Skiing Scotland

 

 

 

The Highlands of Scotland: they are beautiful indeed when covered with the flowers of summer and autumn's lovely red and gold. What happens to them in winter? Snow! and they become destinations for skiing and other winter sports and landscape explorations.

 

The height of the ski season in Scotland is December through early March, but snow may begin falling in October, especially in the east, and linger late into April and early into May, especially in the west.

 

There are five ski areas in Scotland. To get a quick overview of ski conditions at each of them in one place, check out Visit Scotland’s ski conditions page.

 

Glenshee is Scotland’s largest area for skiing ranging over four mountains and three valleys. There are trails from very difficult to those well suited to beginners. There are lifts and cafes and places to find find viewpoints of the mountains, too. Glenshee is a particular favorite of telemark skiers. It is between Blairgowrie and Braemar, easily reached from Perth and Edinburgh.

 

The Lecht, also in the eastern Highlands, is a destination especially friendly to families with young children and to beginning skiers. There are gentle slopes and runs to enjoy, as well as pricing discounts to encourage young skiers. Snow boarders will enjoy The Lecht, and there are areas where you can ride tubes down the slopes, too. A day lodge with a range of activities and eating options will keep non skiers happy as well, as they take in winter mountain landscapes.

 

In the western Highlands, Glencoe offers Scotland’s steepest groomed trail run, the Flypaper. There are other challenging runs too, including Rannoch Glades and the Wall. Boarders will find challenging terrain, with many cornice jumps and steep drop offs. There’s plenty of room for those who prefer easier trails as well, and for those who enjoy sledging (known as sledding in North America). Glencoe comes with a name and location which hold a place in the history of Scotland, as well as dramatic mountain vistas. There are on mountain cafes where you may enjoy the vistas as well as the food and drink.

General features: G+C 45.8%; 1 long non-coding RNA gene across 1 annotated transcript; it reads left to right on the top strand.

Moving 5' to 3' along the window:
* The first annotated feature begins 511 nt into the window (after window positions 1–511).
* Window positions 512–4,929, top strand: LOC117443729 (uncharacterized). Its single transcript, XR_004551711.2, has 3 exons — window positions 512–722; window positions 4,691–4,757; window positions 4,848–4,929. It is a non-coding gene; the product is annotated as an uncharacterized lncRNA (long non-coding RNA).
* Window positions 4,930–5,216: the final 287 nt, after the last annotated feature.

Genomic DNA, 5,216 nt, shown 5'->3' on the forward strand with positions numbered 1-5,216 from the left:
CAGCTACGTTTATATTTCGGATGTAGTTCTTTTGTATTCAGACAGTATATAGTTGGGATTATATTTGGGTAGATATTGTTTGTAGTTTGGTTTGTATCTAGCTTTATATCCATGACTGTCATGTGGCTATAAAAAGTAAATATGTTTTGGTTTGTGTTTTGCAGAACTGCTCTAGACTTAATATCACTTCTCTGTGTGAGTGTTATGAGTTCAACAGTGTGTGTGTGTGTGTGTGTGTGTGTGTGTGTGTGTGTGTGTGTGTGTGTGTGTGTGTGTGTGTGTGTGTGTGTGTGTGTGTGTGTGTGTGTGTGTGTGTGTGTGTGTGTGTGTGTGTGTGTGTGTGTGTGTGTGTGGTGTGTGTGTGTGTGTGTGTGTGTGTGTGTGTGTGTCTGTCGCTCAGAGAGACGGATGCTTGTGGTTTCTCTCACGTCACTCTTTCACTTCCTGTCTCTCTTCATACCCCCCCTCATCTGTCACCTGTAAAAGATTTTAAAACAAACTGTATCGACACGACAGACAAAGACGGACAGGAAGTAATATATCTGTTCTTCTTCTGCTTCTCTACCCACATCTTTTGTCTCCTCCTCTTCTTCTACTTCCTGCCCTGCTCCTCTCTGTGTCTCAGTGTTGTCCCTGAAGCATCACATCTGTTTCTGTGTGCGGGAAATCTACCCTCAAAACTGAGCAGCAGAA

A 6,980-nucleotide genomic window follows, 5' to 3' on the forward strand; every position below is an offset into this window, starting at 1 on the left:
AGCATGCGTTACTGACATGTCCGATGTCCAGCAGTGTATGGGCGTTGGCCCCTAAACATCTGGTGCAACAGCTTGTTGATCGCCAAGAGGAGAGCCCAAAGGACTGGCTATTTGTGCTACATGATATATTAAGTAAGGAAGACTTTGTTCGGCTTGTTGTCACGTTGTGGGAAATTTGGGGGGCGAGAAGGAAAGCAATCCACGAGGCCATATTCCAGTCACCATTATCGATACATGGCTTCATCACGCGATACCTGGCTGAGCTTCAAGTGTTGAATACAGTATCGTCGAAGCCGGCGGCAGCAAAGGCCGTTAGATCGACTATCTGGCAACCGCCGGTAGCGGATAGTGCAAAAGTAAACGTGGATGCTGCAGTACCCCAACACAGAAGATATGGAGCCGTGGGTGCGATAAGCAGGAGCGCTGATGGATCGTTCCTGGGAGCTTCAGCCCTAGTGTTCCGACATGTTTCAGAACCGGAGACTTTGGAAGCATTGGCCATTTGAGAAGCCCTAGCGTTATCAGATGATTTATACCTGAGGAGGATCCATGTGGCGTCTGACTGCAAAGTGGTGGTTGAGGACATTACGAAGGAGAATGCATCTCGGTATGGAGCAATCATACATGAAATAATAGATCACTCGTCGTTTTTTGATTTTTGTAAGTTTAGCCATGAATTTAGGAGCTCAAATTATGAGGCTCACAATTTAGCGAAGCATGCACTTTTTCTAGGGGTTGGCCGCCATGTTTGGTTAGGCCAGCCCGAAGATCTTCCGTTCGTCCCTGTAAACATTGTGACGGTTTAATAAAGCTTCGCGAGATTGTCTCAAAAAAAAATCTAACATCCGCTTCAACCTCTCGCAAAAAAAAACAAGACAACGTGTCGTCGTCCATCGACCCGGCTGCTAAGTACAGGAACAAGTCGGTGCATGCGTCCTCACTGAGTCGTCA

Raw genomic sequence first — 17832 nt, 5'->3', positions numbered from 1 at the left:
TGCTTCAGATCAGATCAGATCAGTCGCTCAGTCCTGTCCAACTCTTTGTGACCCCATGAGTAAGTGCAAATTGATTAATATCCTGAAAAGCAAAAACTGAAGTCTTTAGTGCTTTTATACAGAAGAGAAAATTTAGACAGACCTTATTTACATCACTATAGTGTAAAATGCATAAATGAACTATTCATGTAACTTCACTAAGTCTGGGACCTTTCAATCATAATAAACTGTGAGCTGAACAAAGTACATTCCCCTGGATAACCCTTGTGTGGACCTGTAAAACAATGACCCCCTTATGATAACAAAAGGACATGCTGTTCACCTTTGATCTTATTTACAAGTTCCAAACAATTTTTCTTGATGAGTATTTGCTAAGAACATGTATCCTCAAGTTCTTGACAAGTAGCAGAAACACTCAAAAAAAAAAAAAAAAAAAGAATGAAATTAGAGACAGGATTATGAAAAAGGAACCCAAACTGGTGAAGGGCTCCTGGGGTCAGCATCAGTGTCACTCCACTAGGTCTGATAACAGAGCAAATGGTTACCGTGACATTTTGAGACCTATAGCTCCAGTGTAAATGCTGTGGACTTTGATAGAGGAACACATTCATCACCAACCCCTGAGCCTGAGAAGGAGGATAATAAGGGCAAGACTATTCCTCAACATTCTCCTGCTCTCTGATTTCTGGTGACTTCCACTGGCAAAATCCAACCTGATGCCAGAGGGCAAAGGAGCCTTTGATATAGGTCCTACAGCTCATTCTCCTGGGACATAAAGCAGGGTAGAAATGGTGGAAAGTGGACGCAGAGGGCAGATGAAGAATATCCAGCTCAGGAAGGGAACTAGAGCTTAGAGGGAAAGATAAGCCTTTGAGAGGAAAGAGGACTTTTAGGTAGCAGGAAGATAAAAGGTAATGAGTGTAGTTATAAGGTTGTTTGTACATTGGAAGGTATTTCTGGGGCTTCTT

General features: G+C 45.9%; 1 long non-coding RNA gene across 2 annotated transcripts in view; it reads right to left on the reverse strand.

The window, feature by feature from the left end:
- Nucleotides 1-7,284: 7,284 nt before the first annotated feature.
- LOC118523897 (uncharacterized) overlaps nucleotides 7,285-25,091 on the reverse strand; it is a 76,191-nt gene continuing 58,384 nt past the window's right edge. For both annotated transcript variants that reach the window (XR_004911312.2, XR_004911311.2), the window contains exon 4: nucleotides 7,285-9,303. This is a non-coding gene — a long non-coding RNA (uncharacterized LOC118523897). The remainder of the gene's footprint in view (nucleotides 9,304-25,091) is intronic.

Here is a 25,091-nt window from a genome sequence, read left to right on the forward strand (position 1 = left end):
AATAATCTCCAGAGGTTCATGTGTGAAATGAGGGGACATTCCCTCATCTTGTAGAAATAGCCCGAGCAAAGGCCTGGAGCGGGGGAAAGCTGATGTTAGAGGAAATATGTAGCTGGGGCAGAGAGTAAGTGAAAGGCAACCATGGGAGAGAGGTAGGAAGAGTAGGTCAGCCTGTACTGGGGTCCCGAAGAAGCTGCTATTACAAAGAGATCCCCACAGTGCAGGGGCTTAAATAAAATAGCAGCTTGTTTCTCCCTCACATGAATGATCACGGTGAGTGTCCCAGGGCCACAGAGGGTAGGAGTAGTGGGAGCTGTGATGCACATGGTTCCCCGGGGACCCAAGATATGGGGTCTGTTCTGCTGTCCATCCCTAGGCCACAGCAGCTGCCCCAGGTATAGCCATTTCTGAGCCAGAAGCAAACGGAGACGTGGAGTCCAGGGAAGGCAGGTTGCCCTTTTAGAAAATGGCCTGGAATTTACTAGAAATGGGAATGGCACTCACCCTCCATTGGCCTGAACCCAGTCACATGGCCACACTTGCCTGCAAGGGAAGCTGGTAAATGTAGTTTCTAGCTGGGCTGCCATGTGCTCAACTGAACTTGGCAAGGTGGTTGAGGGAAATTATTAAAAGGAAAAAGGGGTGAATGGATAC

Not far from Glencoe, just a bit north of the town of Fort William, is Nevis Range on Aonach Mor, in the western Highlands north of Glencoe. The skiing ranges from difficult and breathtaking runs in the Back Corries to gentle slopes near the Snowgoose Restaurant. The Snowgoose is reached by mountain gondola, an experience in itself, and the Goose often hosts ceilidhs with music and good fellowship and dancing in the evenings. On Aonach Mor, you’ll be face to face with Ben Nevis, the highest mountain in Britain. It is well worth the trip  to see the Ben in winter from the slopes of Aonach Mor even if you don’t wish to ski -- and you might find some familiar views, too, as parts of the Harry Potter films and other movies have used Ben Nevis and Aonach Mor to create atmosphere.

 

Skiing Cairngorm, Scotland

 

CairnGorm Mountain ski area, in the north central part of Scotland, is closest to Inverness and Aberdeen and in the heart of one of Scotland's best loved natural regions. It’s also public transportation friendly. Aviemore, the town which is the jumping off point to reach the ski area, is on Scottish City Link’s main bus routes, and from Aviemore, you can take a bus up to the ski area, and there is a funicular railway up the mountain which is quite fun to ride as well. Once at the ski area you will find challenging runs and easy ones, sledging areas, and walking trails, including an all abilities trail which welcomes those with mobility or sight restrictions to the mountain. There are places to eat and places to enjoy the views, whether you choose to ski or not.

 

Each ski area of Scotland has its own strengths and personality. All are located near towns with ranges of lodging, restaurants, pubs, and nightlife. Should you be visiting when it’s not ski season, all of the ski areas have year-round activities too, from hill walking to mountain biking to ceilidhs.

 

 

 

Kerry Dexter is an editor with Journey to Scotland. When she's not in Scotland, you can find her at http://musicroad.blogspot.com/

Photographs by Steve McKenna, and are courtesy of CairnGorm Mountain Ski Area

 

 

 

An overview of the five ski areas in Scotland

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Kerry Dexter
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Kerry Dexter

Kerry Dexter is one of the Editors on Journey to Scotland. She is a writer, editor, and educator with academic and professional background in arts, humanities, and history.